‘This process is one step towards deoxygenating these microbial products and it allows us to start making things that can replace petrochemicals, using glucose from plant biomass…’
Researchers from UC Berkeley, California, US and the NSF Center for Sustainable Polymers, University of Minnesota, US, have developed a process combining fermentation and chemical refining which produces ‘petroleum-like liquids’ from renewable plant feedstock.
Publishing their work in the journal Nature Chemistry, the team of chemists have engineered microbes to produce hydrocarbon chains that can easily be deoxygenated with reduced energy consumption. Currently, producing petroleum-based chemicals, such as fuels, lubricants and plastics, via a microbial route leads to materials containing too much oxygen, and other unwanted atoms, which have to be removed.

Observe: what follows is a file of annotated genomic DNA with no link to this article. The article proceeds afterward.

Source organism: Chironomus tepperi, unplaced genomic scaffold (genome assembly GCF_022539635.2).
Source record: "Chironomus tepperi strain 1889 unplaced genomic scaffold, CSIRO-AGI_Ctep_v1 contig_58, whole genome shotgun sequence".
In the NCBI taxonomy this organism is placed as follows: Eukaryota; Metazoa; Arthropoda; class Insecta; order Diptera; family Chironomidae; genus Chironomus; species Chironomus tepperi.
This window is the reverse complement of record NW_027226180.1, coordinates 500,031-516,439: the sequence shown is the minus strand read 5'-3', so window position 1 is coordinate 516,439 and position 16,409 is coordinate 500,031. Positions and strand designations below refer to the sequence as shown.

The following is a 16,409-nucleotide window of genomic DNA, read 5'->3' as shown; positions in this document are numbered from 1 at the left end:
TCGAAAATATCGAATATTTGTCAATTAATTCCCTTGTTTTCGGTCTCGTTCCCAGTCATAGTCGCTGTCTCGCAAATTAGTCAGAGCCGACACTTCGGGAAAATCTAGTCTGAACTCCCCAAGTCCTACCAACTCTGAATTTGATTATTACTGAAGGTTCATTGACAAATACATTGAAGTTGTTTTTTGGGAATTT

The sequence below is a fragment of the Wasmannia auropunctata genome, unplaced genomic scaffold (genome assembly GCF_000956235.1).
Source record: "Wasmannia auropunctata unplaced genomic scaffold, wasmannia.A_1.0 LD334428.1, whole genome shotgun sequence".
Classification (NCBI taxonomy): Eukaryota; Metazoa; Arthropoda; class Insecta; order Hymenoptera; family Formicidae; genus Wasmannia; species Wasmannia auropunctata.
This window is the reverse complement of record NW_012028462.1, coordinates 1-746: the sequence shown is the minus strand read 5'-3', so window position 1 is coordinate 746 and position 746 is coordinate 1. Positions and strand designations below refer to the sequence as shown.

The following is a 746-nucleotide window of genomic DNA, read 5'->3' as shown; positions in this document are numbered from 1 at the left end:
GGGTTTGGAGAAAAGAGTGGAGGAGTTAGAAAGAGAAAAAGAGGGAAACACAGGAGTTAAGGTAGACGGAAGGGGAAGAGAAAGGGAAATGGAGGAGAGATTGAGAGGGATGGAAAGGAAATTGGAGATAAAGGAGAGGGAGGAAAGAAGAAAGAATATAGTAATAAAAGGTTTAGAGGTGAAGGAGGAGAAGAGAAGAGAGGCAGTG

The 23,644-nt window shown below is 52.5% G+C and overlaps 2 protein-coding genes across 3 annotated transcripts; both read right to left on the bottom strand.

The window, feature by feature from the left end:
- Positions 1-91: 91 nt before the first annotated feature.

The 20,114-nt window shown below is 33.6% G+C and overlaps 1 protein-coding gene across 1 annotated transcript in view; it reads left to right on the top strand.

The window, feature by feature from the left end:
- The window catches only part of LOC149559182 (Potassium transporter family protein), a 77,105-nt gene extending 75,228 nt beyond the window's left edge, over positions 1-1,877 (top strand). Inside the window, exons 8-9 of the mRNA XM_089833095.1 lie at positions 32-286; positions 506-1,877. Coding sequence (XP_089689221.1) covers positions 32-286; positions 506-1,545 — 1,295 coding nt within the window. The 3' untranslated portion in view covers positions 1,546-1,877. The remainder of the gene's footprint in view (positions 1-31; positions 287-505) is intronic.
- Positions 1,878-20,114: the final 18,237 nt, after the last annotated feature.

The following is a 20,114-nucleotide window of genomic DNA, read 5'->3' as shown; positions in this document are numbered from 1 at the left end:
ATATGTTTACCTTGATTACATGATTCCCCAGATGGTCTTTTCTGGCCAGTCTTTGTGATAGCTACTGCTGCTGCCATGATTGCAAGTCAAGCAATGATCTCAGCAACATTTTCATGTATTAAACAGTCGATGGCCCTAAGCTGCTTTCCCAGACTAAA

The researchers say that their new process allows ‘microbial production of a broad range of chemicals currently made from oil and gas – in particular, products like lubricants…which contain between eight and ten carbon atoms in the chain.’ Engineering bacteria to make hydrocarbon chains of medium length has not been achieved before, though others have developed microbial processes for making shorter and longer chains, the researchers added.
UC Berkeley Professor of Chemistry and of Chemical and Biomolecular Engineering, Michelle Chang, said ‘This process is one step towards deoxygenating these microbial products and it allows us to start making things that can replace petrochemicals, using glucose from plant biomass, which is more sustainable and renewable.’